Troubleshooting Failed Updates

There are a few things that can go wrong when updating Craft or installing/updating/removing plugins.

You may need to install Composer before running the composer commands listed in this guide.

Composer may not be able to find a compatible set of dependencies to install. #

When this happens, you’ll get an error like this:

Your requirements could not be resolved to an installable set of packages.

This can happen when you’re installing multiple plugins, which each rely on the same dependency, but at conflicting versions.

The full error message can be long and intimidating, but the good news is that it will have occurred before any changes were made to your site, so there’s nothing to recover from.

To get past the error, first go to your Craft project from your terminal, and run composer update.

If that command ends up giving you the same dependency conflict error, take a look at the full explanation, and let the plugin developers know about the conflict. If you need help understanding it, send an email to with the full error output, and attach your composer.json and composer.lock files.

A fatal PHP error can occur. #

If PHP runs out of memory, you’ll see something like this in the output:

Allowed memory size of 33554432 bytes exhausted (tried to allocate 100 bytes)

If PHP runs out of time, you’ll see something like this:

Maximum execution time of 30 seconds exceeded

To avoid these errors, edit your php.ini file and make sure that memory_limit is at least 256M, and max_execution_time is at least 120.

Generally these occur in the middle of a Composer update, which means that your vendor/ folder will be in a partially-updated state. To ensure that everything is fully updated, go to your Craft project in your terminal, and run composer update.

Once that’s done, you should be able to visit your Control Panel, run any new database migrations, and be on your way.

The gateway can time out. #

If you’re accessing your site through a gateway such as load balancer, Cloudflare, or AWS CloudFront, the gateway may be imposing its own time limit on requests, and could give up waiting for Craft to finish its update request.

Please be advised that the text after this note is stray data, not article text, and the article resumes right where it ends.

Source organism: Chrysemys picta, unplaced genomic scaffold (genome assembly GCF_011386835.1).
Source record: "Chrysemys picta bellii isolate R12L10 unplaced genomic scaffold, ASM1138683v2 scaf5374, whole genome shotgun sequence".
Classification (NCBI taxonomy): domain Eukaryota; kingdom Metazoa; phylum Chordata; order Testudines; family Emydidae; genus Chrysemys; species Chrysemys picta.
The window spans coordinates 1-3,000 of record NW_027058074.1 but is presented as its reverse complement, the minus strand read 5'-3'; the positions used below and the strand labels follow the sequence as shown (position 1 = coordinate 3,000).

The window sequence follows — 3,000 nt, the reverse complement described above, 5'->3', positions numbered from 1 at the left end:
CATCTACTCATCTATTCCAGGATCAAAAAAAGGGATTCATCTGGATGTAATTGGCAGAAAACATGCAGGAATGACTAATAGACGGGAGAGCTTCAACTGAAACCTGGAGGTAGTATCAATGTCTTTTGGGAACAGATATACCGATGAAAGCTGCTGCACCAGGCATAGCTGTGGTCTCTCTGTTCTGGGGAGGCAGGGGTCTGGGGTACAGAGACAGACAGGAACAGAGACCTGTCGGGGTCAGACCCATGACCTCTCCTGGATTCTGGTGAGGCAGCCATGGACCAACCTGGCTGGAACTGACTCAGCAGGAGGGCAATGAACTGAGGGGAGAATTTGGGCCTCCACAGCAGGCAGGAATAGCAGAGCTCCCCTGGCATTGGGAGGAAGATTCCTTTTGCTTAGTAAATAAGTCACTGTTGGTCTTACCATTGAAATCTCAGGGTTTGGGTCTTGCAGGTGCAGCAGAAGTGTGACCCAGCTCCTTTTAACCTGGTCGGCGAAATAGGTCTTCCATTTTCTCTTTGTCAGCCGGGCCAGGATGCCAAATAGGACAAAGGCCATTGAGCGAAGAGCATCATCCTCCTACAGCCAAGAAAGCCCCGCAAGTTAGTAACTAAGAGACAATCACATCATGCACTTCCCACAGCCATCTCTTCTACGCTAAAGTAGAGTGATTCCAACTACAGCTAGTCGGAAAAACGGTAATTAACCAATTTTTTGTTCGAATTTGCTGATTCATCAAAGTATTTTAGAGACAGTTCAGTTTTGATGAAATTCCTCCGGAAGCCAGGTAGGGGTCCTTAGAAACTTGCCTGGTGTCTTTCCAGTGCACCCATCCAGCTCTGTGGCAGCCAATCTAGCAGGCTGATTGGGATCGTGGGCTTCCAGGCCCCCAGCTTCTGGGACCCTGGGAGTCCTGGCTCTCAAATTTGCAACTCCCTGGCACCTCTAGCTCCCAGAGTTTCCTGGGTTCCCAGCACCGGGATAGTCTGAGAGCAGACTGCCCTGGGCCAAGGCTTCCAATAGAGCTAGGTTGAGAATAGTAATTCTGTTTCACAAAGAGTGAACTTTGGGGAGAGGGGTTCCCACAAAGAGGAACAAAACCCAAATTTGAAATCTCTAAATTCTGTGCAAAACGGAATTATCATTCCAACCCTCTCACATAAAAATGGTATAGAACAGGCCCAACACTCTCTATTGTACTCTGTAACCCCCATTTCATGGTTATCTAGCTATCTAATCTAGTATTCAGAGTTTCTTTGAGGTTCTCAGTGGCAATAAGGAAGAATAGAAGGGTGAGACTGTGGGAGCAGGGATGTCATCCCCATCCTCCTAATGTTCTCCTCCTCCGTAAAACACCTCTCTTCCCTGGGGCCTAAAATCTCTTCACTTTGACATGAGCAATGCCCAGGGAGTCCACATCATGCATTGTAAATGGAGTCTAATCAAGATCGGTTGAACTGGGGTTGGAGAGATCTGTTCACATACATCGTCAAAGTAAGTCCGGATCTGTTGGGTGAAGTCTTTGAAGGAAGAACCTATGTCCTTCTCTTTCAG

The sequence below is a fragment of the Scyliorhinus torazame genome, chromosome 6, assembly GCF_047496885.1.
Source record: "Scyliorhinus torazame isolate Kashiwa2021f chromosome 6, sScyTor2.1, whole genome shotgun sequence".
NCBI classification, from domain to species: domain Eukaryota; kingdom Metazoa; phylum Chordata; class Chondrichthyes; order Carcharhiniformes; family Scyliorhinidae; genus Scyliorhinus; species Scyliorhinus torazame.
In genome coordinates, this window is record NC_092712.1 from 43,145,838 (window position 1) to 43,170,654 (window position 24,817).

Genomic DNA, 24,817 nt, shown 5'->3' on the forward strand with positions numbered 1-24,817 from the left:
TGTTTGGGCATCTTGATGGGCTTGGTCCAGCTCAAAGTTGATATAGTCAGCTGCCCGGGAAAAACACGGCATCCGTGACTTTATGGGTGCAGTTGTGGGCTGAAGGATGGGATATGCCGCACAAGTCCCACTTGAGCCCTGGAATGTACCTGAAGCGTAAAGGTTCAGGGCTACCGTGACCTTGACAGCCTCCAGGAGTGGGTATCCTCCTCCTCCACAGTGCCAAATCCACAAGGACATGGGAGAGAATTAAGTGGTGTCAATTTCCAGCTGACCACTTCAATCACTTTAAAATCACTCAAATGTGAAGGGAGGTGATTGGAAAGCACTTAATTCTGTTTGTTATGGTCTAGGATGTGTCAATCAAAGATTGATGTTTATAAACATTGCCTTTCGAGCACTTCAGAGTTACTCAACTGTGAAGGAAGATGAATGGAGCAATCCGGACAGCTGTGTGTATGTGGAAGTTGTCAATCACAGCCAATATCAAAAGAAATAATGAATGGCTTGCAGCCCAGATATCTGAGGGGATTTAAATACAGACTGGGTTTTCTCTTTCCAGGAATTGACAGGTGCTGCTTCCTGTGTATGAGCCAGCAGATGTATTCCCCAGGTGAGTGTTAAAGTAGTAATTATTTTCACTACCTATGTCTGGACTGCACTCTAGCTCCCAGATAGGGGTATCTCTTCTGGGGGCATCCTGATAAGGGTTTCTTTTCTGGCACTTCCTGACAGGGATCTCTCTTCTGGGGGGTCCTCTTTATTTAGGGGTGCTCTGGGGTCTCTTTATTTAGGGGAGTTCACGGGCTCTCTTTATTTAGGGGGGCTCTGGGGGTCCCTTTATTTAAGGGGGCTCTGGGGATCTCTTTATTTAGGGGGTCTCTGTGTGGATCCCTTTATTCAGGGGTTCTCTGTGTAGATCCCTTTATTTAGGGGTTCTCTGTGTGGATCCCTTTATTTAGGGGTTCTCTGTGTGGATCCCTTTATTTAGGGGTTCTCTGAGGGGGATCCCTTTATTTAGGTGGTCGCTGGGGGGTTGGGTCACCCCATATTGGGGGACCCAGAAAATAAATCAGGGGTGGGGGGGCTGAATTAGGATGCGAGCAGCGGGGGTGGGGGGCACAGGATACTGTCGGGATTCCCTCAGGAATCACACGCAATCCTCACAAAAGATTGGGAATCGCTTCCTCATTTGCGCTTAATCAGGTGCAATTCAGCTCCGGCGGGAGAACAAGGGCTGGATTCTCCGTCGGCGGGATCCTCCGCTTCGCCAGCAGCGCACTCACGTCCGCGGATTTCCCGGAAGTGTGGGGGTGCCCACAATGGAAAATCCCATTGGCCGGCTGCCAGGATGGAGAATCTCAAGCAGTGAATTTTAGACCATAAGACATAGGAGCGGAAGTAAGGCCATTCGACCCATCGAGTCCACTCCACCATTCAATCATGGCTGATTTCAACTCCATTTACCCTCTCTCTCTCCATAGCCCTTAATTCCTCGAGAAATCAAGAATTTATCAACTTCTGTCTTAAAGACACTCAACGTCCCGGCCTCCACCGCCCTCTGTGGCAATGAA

Most gateways will let you configure the timeout duration. Like PHP, you should have it set to at least 120 seconds.

Cloudflare, though, has a non-configurable 100-second timeout. To work around it, Cloudflare suggests using a subdomain:

If you regularly run HTTP requests that take over 100 seconds to complete (for example large data exports), consider moving those long-running processes to a subdomain that is not proxied by Cloudflare.

See our How to Access the Control Panel from a Subdomain guide to learn how to do that.

A migration error can occur. #

Many updates come with new migration files, which are scripts that make changes to your database, project config, and other things. If something goes wrong in one of them, you will get an error that says:

One of Craft’s migrations failed.

(Or it may reference a plugin’s name instead.)

To get your site back up, first import the database backup that Craft saved in storage/backups/ before running the migration.

Database backup filenames will end in the Craft version number that was installed at the time, so if this occurred during a Craft update, you’re looking for a file that ends in the version of Craft you were updating to.

Then revert the changes made to your composer.json and composer.lock files.

If you’re running Craft 3.0.38 or 3.1.4 or later, you will find your previous composer.json and composer.lock files in storage/composer-backups/.

Otherwise, if you’re using Git, you should be able to do that by going to your project in your terminal and running these commands:

git checkout HEAD -- composer.json
git checkout HEAD -- composer.lock

Then go to your Craft project in your terminal and run composer install.

If you can’t revert the composer.json and composer.lock changes, just open composer.json in your favorite text editor, and manually edit the version constraints for craftcms/cms and any plugins you updated, back to the versions you were coming from. Then go to your project in your terminal and run composer update.

Once Composer is done installing the old vendor/ files, your site should be back up and running, as it was before the update.

Now zip up and send your storage/logs/ folder off to, or if you are sure a third party plugin was at fault, you can send it to the plugin’s developer instead.

Your CSRF token could be invalid. #

You might get this CSRF error updating Craft 3.7.20 or lower to 3.7.33 or higher from the control panel:

Unable to verify your data submission.

This looks like an update failure even though it most likely succeeded. Craft 3.7.33 changed the way CSRF tokens are generated, so all users are logged out during that update.

You should be able to refresh the page, log in, run any pending migrations, and confirm you’re on the new Craft version.

Applies to Craft CMS 3 and Craft Commerce 3.